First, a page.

Margret Thatcher had led the Conservative government in office from the years 1979 to 1990 with many achievements and limitations. These can be seen through the way in how she led the country economically, politically and socially.
Margaret Thatcher had many economic policies. However one of her economical policies exceeded failure that which was Deregulation. Deregulation enabled hardly any interference from the Conservative government as it was removing the ‘red tape’ to make it easier for businesses to trade and grow. Therefore this approach was creating a lot of profit. This would coerce flexible labour which would make it easier to hire and fire workers. This would enable employees to spend their money on consumer goods and services which would allow businesses to receive profits. Profits would allow an expansion into the business in which the cycle of deregulation would start all over again. Financial deregulation let loose The City Of London and the financial markets from the tight grip which was held upon them by banks. Foreign banks could now serve as stockbrokers presenting that old lifestyles and traditions were out of the window to present London as a world financial mainstream. This just shows how Thatcher had made London become one of the financial capitals of the world which also became in competition with Wall Street. But although it shows that the economy had grown during Thatcher’s reign, productivity did not increase that much. Britain did not make that much as it was only a 2% increase as it can be seen here that even though Thatcher had been able to make Britain into a great financial country her policy had its limitations.
The Poll tax had one main goal and that was to ensure that councils were liable to their electors by making sure that everyone would pay their taxes. This act was introduced in order to amend the finances of the local government. The Conservative government believed that if everyone contributed to taxes it would be equal and also that the councils would think more wisely when it came to spending. This act was legislated in 1989 by the Conservative Government when it was introduced in Scotland. Nonetheless, the Poll tax had the outcome of being very unpopular. However, Thatcher had let the legislation be introduced into England and Wales the following year. The public criticised the government for this as the poll tax was unfair. Whether you were rich or whether you were living in a house feeding for six, everyone had to pay the same. So it was clear to see here that it was as though the rich were almost saving their money and those who lived there and were less financially stable had found it difficult. Students and those unemployed were taxed at 20% whereas the employed were at 100%. The unpopularity of the Poll tax led an Anti-Poll tax union to form in which they had protested that they would not pay the taxes. March 31st 1990 became the day where approximately 70,000-200,000 had protested against the Poll tax. 5000 people were injured and 340 were arrested which made it more distressingly harder for the Conservative government to persuade the people of Britain to pay. Consequently, this Poll tax showed the true colours of Margret Thatcher. Yes, she made changes to the economy as it grew greatly in finance however it was unpopular with the public. It was clear to see how she had no connection with ordinary people as when the election came upon Britain, popularity tolls began to decline for the Conservative government. This act had even brought party conflicts over the economic policy as Sir Geoffrey Howe, Thatcher’s longest-serving cabinet minister, resigned from the government. Michael Heseltine, who was Margret Thatcher’s successor had challenged her for the PM position. Thatcher had unfortunately lost the first ballot. Due to this, she resigned from government as it was her party that also made it clear to her that she would not win against him. This implied the downfall of her legacy. It is evident here that Margret Thatcher’s achievement was limited as she did not take into consideration the difficulty it would take to implement the Poll tax and how much opposition she would receive from it due to ignoring her office and the public.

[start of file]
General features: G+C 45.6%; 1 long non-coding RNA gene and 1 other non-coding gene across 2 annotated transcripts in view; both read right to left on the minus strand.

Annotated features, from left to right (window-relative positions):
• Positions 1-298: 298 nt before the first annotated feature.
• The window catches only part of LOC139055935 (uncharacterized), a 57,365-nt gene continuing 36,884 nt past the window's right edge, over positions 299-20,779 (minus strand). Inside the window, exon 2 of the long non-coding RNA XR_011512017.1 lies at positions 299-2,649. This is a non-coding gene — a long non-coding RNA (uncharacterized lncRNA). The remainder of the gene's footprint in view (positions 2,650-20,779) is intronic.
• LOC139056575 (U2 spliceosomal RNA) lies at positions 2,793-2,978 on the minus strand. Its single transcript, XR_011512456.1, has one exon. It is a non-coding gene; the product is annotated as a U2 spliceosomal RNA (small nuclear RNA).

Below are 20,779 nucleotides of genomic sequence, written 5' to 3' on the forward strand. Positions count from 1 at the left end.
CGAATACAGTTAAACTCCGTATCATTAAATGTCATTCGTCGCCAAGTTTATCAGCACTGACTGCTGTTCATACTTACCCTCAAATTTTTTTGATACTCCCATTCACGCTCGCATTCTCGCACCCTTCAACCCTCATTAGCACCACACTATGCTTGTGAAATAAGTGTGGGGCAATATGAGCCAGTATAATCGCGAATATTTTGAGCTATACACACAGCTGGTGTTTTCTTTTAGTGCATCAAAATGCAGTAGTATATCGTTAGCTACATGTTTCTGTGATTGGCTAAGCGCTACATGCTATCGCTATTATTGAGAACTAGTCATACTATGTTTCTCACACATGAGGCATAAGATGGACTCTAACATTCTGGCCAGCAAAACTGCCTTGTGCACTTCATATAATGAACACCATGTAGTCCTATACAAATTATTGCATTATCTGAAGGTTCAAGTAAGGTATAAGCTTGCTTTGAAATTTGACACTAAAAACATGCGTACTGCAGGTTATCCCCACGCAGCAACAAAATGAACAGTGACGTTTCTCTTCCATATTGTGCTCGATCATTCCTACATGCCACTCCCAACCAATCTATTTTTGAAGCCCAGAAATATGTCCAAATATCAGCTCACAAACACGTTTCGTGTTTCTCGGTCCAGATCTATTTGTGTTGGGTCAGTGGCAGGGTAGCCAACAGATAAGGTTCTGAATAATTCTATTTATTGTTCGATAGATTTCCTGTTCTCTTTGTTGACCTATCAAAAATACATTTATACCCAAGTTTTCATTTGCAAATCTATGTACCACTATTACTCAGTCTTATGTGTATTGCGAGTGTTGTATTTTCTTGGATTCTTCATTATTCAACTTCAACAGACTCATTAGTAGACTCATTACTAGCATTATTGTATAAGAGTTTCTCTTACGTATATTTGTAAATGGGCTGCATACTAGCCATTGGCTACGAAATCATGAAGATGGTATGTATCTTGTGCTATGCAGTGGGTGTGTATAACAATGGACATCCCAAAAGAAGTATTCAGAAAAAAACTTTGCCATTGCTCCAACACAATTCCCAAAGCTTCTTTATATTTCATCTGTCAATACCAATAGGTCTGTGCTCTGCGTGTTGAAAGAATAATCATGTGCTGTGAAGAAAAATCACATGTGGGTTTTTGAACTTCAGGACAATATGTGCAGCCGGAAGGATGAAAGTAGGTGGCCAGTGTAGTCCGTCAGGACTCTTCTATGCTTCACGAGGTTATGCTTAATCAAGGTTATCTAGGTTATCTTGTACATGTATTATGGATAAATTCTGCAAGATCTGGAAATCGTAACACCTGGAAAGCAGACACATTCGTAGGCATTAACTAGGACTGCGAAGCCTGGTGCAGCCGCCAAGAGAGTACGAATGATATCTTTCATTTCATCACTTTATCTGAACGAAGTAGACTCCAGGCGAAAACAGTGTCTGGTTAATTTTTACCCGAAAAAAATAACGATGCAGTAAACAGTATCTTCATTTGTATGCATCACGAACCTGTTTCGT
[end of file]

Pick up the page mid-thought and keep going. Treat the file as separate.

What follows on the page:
Thatcher possessed the objective to turn Britain into a ‘property-owning democracy’. Accordingly, during 1980, the Housing act was introduced although council residency had always been in place it became more popular when the Conservative government reintroduced it. This enabled council renters to purchase their council residencies. In 1988, about 2 million people took the social gain to buy the homes they used to rent. This became a key policy in conservative government and also presented Thatcherism to be going well.